© 2021 Iowa Public Radio
IPR20012_Website_Header_Option2_NewsNavy.png
Play Live Radio
Next Up:
0:00
0:00
Available On Air Stations
Health

An Epidemiologist Explains What The Spread Of The Delta Variant Could Mean For Iowa

Virus Outbreak Vaccination Guidelines
Marcio Jose Sanchez
/
AP File
Wellington says "studies show us that the vaccines are still very effective at preventing this variant."

The director of the CDC last week said that the delta variant is a growing threat, especially to unvaccinated people. The highly transmissible variant appears to be gaining strength across Iowa, according to test results from the Iowa State Hygienic Laboratory. In each of the past two weeks, the delta variant accounted for more than half of positive coronavirus tests from Iowa, according to the Iowa Department of Public Health.

Dr. Melanie Wellington is an epidemiologist at the University of Iowa Hospitals and Clinics, an associate hospital epidemiologist and a pediatric infectious diseases specialist. She joined River to River to talk with host Ben Kieffer about the spread of the delta variant, what it means for Iowa and why vaccines may be key to stopping its spread.

This transcript has been edited for length and clarity.

Kieffer: "Talk about the delta variant. How does this change the outlook for controlling this pandemic with its rapid spread?"

Wellington: "The delta variant is one in a series of variants. One thing to remember is that we've dealt with these variants coming through before. Each one of these variants that sort of takes over the population of the virus happens because it's more contagious, more transmissible than the other variants that are out there right now. So it basically runs faster in the race until it finishes first."

"It has some changes in the proteins that attach to the human cells, and that makes it more efficient at infecting the cells. And whenever a virus is more efficient at infecting human cells, it becomes more efficient at infecting humans. And what that means is if a person has the delta variant and they come into contact with 100 people, they're going to infect more of those people than they would if they had the alpha variant or the initial strain that was isolated."

"The vaccine is probably our best tool in combating this variant and all of the virus."
Dr. Melanie Wellington

Kieffer: "How effective are current approved vaccines against the delta variant?"

Wellington: "As far as we know, they are still highly effective. And when I say as far as we know, that's simply because everything is constantly changing. We have good data looking at this. And the studies show us that the vaccines are still very effective at preventing this variant. There is a slight difference when you measure these things in the lab, but it's not at a level that would change the ability of the vaccine to work for people. It's sort of like the fine print on a contract is slightly different, but the contract still says this vaccine is very protective. So the vaccine is probably our best tool in combating this variant and all of the virus. And there are sometimes people who get infections even after they've been vaccinated with the delta variant or with other variants. But most of the time, almost always, people who get infected after they've been vaccinated have a much more mild case of disease."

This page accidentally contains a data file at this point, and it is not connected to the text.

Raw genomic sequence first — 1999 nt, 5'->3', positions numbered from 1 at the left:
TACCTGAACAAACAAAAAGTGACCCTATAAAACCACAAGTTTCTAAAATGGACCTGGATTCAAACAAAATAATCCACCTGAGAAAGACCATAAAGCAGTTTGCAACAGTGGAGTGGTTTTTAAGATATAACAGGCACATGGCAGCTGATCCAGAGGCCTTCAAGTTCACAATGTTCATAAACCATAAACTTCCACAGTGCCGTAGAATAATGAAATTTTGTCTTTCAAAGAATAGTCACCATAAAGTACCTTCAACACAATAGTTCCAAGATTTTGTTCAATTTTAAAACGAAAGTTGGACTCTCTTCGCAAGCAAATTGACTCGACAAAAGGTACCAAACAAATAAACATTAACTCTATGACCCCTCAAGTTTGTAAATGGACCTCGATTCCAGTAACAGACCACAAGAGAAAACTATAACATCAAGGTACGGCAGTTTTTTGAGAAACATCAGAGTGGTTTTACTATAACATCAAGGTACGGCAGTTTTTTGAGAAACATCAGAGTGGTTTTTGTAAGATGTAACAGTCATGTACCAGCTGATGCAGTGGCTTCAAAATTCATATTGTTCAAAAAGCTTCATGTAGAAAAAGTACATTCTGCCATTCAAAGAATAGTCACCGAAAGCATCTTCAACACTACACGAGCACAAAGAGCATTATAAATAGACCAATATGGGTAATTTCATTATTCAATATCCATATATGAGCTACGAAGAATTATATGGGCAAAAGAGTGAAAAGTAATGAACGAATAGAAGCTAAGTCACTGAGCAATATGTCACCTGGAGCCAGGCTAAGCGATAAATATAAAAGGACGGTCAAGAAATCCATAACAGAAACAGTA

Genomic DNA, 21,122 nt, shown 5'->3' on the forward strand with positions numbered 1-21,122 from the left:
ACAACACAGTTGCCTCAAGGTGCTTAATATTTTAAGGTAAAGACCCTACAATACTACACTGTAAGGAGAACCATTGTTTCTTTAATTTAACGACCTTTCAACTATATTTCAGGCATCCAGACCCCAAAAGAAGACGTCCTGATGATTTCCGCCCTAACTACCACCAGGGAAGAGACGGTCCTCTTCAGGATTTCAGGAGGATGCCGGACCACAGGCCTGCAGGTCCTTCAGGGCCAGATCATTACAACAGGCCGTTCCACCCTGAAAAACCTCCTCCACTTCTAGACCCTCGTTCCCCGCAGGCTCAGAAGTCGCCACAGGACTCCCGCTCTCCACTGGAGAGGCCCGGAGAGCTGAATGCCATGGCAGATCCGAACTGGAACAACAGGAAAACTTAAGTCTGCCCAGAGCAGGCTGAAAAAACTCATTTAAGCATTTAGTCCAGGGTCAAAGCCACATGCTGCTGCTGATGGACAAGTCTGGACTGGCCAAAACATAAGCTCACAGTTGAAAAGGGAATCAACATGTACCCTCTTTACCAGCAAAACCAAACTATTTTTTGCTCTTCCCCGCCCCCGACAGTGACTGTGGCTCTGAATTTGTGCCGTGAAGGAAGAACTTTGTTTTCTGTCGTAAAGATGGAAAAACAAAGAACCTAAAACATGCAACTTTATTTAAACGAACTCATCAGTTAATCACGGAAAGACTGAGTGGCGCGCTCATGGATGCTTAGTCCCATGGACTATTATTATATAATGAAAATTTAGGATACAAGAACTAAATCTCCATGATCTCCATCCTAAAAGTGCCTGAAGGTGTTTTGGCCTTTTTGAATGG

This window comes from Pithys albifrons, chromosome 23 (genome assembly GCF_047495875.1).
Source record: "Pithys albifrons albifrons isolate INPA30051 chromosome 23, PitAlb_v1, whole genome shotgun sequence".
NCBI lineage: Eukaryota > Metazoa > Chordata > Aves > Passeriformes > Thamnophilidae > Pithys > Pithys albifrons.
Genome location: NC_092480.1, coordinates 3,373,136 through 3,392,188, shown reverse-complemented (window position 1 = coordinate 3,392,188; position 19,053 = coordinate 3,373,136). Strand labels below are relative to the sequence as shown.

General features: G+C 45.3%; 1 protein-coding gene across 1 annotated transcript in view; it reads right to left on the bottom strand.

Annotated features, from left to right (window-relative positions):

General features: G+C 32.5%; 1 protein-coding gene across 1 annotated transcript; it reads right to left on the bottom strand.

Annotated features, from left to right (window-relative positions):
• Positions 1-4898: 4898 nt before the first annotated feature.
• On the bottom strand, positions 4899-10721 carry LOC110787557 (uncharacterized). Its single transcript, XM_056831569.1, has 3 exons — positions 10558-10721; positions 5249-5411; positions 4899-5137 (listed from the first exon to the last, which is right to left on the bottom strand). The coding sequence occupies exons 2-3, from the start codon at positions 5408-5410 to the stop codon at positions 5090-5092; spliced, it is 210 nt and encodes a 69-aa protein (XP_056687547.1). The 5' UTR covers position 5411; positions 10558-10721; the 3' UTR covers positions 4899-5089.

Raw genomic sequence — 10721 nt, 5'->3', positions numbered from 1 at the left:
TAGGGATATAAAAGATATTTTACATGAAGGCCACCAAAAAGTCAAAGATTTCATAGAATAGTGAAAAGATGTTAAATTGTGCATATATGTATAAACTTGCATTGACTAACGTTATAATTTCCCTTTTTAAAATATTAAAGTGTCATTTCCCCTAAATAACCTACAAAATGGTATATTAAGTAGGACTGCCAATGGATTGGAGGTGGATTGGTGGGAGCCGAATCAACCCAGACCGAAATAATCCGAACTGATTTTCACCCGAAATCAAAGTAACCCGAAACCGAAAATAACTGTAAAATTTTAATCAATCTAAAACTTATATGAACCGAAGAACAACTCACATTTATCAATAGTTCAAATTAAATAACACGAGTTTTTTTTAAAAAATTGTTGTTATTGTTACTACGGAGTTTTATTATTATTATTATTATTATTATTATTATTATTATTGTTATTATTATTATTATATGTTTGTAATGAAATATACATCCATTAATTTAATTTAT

Kieffer: "Let's talk about the unvaccinated. They haven't picked up that tool to battle this virus. What is the message for the unvaccinated listening?"

Wellington: "It's never too late to get vaccinated, and it's really important. The more that people are vaccinated, the faster we'll get out of this pandemic in general. And it's definitely super important with the delta variant because the more people are vaccinated, the less likely that variant is to come into our communities and cause trouble. And as a pediatrician, I have to remind everybody that the people who are zero to 11 years old can't yet be vaccinated. We don't have the safety data for them yet. Hopefully, we will soon. But remember, there are groups of people who can't be vaccinated. So if you're one of the people who can be vaccinated, it's more important than ever to go out and get that vaccine."

Kieffer: "And share the statistics here, because I've run into them on a number of articles this week: the number of hospitalized in the country with infections and the number of fatalities, these are people almost exclusively who have not been vaccinated, correct?"

"Everybody who can get vaccinated takes our country and our state that much closer to being done with this."
Dr. Melanie Wellington

Wellington: "Almost exclusively. There's always somebody who say breaks a leg or goes into the hospital to have a baby, and we test most patients who are being admitted, and we find that they may have evidence of infection that's not very active. So some people who have been immunized have a positive test, but that doesn't mean that they're having severe disease. Almost all of the people who have severe disease in the hospitals are people who have not yet been vaccinated."